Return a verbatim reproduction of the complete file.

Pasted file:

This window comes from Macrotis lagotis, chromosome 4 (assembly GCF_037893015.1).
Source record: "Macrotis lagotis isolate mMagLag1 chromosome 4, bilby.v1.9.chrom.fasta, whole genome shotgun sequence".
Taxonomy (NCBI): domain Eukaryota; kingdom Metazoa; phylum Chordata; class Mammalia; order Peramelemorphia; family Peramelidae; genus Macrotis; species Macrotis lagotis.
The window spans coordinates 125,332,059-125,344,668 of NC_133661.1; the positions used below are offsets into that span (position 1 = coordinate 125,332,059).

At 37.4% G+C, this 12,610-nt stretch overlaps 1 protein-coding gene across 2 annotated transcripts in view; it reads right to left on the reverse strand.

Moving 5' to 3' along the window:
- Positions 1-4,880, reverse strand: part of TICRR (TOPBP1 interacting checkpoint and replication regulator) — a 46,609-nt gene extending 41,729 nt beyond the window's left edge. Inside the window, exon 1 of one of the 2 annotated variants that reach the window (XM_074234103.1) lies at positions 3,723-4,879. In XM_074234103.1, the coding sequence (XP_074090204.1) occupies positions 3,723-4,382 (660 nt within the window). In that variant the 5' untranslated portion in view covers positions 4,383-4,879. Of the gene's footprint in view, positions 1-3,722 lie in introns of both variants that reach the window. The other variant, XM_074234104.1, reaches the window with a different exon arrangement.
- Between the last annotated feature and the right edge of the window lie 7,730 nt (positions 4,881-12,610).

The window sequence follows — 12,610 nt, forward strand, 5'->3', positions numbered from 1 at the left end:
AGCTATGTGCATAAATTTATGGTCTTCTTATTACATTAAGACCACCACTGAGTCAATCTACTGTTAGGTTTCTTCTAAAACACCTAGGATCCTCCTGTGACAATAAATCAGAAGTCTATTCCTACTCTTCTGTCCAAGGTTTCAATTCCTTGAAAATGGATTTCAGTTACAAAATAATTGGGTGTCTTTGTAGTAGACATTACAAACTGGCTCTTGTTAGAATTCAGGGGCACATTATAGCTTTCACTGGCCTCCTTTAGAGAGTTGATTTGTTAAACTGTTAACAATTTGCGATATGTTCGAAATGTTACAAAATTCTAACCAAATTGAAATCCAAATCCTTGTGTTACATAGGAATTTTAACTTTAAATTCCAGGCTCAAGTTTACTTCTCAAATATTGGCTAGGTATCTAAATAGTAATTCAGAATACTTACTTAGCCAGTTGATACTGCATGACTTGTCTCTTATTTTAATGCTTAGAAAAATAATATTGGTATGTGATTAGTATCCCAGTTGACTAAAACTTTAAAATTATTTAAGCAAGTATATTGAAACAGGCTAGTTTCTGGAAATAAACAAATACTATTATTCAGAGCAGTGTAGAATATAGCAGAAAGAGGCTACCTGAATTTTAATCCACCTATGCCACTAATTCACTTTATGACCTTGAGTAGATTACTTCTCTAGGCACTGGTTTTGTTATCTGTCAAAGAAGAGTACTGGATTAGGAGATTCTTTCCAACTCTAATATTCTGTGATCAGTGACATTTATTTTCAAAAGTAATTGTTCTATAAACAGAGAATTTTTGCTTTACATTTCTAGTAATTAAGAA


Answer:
This window comes from Macrotis lagotis, chromosome 4 (assembly GCF_037893015.1).
Source record: "Macrotis lagotis isolate mMagLag1 chromosome 4, bilby.v1.9.chrom.fasta, whole genome shotgun sequence".
Taxonomy (NCBI): domain Eukaryota; kingdom Metazoa; phylum Chordata; class Mammalia; order Peramelemorphia; family Peramelidae; genus Macrotis; species Macrotis lagotis.
The window spans coordinates 125,332,059-125,344,668 of NC_133661.1; the positions used below are offsets into that span (position 1 = coordinate 125,332,059).

At 37.4% G+C, this 12,610-nt stretch overlaps 1 protein-coding gene across 2 annotated transcripts in view; it reads right to left on the reverse strand.

Moving 5' to 3' along the window:
- Positions 1-4,880, reverse strand: part of TICRR (TOPBP1 interacting checkpoint and replication regulator) — a 46,609-nt gene extending 41,729 nt beyond the window's left edge. Inside the window, exon 1 of one of the 2 annotated variants that reach the window (XM_074234103.1) lies at positions 3,723-4,879. In XM_074234103.1, the coding sequence (XP_074090204.1) occupies positions 3,723-4,382 (660 nt within the window). In that variant the 5' untranslated portion in view covers positions 4,383-4,879. Of the gene's footprint in view, positions 1-3,722 lie in introns of both variants that reach the window. The other variant, XM_074234104.1, reaches the window with a different exon arrangement.
- Between the last annotated feature and the right edge of the window lie 7,730 nt (positions 4,881-12,610).

The window sequence follows — 12,610 nt, forward strand, 5'->3', positions numbered from 1 at the left end:
AGCTATGTGCATAAATTTATGGTCTTCTTATTACATTAAGACCACCACTGAGTCAATCTACTGTTAGGTTTCTTCTAAAACACCTAGGATCCTCCTGTGACAATAAATCAGAAGTCTATTCCTACTCTTCTGTCCAAGGTTTCAATTCCTTGAAAATGGATTTCAGTTACAAAATAATTGGGTGTCTTTGTAGTAGACATTACAAACTGGCTCTTGTTAGAATTCAGGGGCACATTATAGCTTTCACTGGCCTCCTTTAGAGAGTTGATTTGTTAAACTGTTAACAATTTGCGATATGTTCGAAATGTTACAAAATTCTAACCAAATTGAAATCCAAATCCTTGTGTTACATAGGAATTTTAACTTTAAATTCCAGGCTCAAGTTTACTTCTCAAATATTGGCTAGGTATCTAAATAGTAATTCAGAATACTTACTTAGCCAGTTGATACTGCATGACTTGTCTCTTATTTTAATGCTTAGAAAAATAATATTGGTATGTGATTAGTATCCCAGTTGACTAAAACTTTAAAATTATTTAAGCAAGTATATTGAAACAGGCTAGTTTCTGGAAATAAACAAATACTATTATTCAGAGCAGTGTAGAATATAGCAGAAAGAGGCTACCTGAATTTTAATCCACCTATGCCACTAATTCACTTTATGACCTTGAGTAGATTACTTCTCTAGGCACTGGTTTTGTTATCTGTCAAAGAAGAGTACTGGATTAGGAGATTCTTTCCAACTCTAATATTCTGTGATCAGTGACATTTATTTTCAAAAGTAATTGTTCTATAAACAGAGAATTTTTGCTTTACATTTCTAGTAATTAAGAA